cal Society as well. What advantage was to accrue from
the official influence of so rare a personality, holding so
preeminent a place in public feeling and thought, was
hardly to be demonstrated in the months which have in-
tervened. The members of the Essex Institute record
their loss with profound regret, and hold it to be a mat-
ter of pride that they are able, even for so short a term,
to enroll amongst the incumbents of their his^hest office,
the name of Edmund B. Willson.

Voted: That this report be spread in full upon the
records and that a copy of it be transmitted wMth the
deepest sympathy of the Essex Institute to the family of
the late President.

Voted: That Vice President Rantoul be requested to
prepare a memorial of Mr. Willson to be presented in
October next.

Necrology of Members.

Henry Blaney, son of Benjamin and Abigail (Bow-
man) Blaney, was born in Boston, Jan. 3, 1822 ; elected
a member of the Essex Institute, Nov. 16, 1891, and died
in Salem, Feb. 2, 1896.


William A. Bowditch, son of Ebenezer and Mary
(Appleton) Bowditch, was born in Salem, in 1809 ; elect-
ed a member of the Essex Institute, March 11, 1857, and
died in Salem, May 15, 1896.

Hubbard Breed, son of Lucius H. and Rebecca (Story)
Breed, was born in Salem, Jan. 27, 1844 ; elected a mem-
ber of the Essex Institute, Jan. 15, 1894, and died in
Salem, May 9, 189().

Theodore Brown, son of Jonathan and Sarah C.
(Hill) Brown, was born in Salem, in 1818 ; elected a
member of the Essex Institute, Nov. 25, 18G7, and died
in Salem, June 8, 1895.

Mrs. Eliza D. Clement, daughter of Hazen and Se-
rena (Dustin) Ayer, was born in Salem, in 1834 ; elected
a member of the Essex Institute, April 15, 1895, and died
in Peabody, Feb. 26, 1896.

Eustace C. Fitz, sonof Jeremiah and Hannah (Eaton)
Fitz, was born in Haverhill, in 1883 ; elected a member
of the Essex Institute, Nov. 19, 1894, and died in Boston,
May 27, 1895.

Mrs, Matilda B. Frye, daughter of Benjamin Brooks
and widow of Major Fred Frye, was born in Bridgeport,
Conn., in 1829 ; elected a member of the Essex Institute,
June 3, 1895, and died in Bridgeport, Conn., Nov. 27,

OcTAvius Howe, son of Abner and Sarah (Thorndike)
Howe, was born in Beverly, Jan. 22, 1815 ; elected a
member of the Essex Institute, Aug. 19, 1863, and died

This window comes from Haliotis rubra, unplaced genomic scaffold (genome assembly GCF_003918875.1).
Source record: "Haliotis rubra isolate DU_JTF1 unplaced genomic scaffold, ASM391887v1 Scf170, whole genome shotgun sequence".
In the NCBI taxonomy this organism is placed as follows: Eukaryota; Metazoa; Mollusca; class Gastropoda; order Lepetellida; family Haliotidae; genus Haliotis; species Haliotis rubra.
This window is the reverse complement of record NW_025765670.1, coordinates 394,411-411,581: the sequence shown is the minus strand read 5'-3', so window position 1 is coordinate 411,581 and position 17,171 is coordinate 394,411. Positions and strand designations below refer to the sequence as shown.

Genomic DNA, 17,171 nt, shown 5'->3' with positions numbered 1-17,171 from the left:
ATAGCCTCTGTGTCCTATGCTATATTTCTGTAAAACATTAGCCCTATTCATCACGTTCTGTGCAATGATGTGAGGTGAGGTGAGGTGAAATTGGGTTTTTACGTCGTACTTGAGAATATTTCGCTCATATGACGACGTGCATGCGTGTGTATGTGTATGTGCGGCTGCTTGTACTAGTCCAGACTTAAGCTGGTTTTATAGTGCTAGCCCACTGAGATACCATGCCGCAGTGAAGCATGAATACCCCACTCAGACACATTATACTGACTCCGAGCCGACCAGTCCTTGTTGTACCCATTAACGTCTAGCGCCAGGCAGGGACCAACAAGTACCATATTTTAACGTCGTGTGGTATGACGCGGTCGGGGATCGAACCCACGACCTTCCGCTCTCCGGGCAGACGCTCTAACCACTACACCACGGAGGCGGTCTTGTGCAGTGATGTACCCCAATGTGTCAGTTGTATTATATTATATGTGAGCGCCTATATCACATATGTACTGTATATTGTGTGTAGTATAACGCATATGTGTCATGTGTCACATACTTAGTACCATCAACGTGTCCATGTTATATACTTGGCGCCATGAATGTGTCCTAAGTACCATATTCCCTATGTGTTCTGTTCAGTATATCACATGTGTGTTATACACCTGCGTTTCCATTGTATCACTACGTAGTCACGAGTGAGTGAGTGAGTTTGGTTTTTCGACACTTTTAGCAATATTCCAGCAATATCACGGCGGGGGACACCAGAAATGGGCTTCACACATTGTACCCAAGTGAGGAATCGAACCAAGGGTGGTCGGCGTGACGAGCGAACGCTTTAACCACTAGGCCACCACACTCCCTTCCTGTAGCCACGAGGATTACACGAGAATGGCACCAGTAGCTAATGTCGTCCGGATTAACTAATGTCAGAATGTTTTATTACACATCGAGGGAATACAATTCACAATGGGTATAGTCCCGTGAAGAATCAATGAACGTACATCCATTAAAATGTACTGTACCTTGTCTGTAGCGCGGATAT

in Beverly, Oct. 30, 1895.


Thomas J. Hutchinson, son of Thomas and Nancy
(Bowden) Hutchinson, was born in Salem, in 1822 ; elect-
ed a member of the Essex Institute, March 20, 1876, and
died in Salem, July 15, 1895.

Amos H. Johnson, son of Samuel and Charlotte (Howe)
Johnson, was born in Boston, in 1831 ; elected a member
of the Essex Institute, Jan. 7, 1867 ; Secretary for 1868,
1871, 1872; and died in Salem, May 12, 1896.

William Mack, son of Elisha and Catherine S. P.
(Orne) Mack, was born in Salem, in 1814 ; elected a
member of the Essex Hist. Society, June 30, 1841; an
original member of the Institute, and died in Salem, June
9, 1895.

Edward H. Payson, son of Lemuel and Joanna (New-
hall) Payson, was born in Salem, in 1804 ; elected a mem-
ber of the Essex Institute, June 9, 1864, and died in
Salem, Oct. 26, 1895.

George D. Phippen, son of Hardy and Ursula (Sy-
monds) Phippen, was born in Salem, April 13, 1815 ;
elected a member of the Essex County Natural History
Society, in 1834, and of the Essex Historical Society, in
1843 ; an original member of the Institute, and died in
Salem, Dec. 26, 1895.

Alexander H. Rice, son of Thomas and Rice,

was born in Newton Lower Falls, Aug. 30, 1818 ; elected
a member of the Essex Institute, Aug. 20, 1894, and died
in Melrose, July 22, 1895.

William G. Webb, son of Stephen aud Martha T.
(Luscomb) Webb, was born in Salem, in 1833 ; elected
a member of the Essex Institute, Nov. 7, 1870, and died
in Salem, May 17, 1896.


Edward Wigglesworth, son of Edward and Henri-
etta M. (Goddard) Wigglesworth, was born in Boston,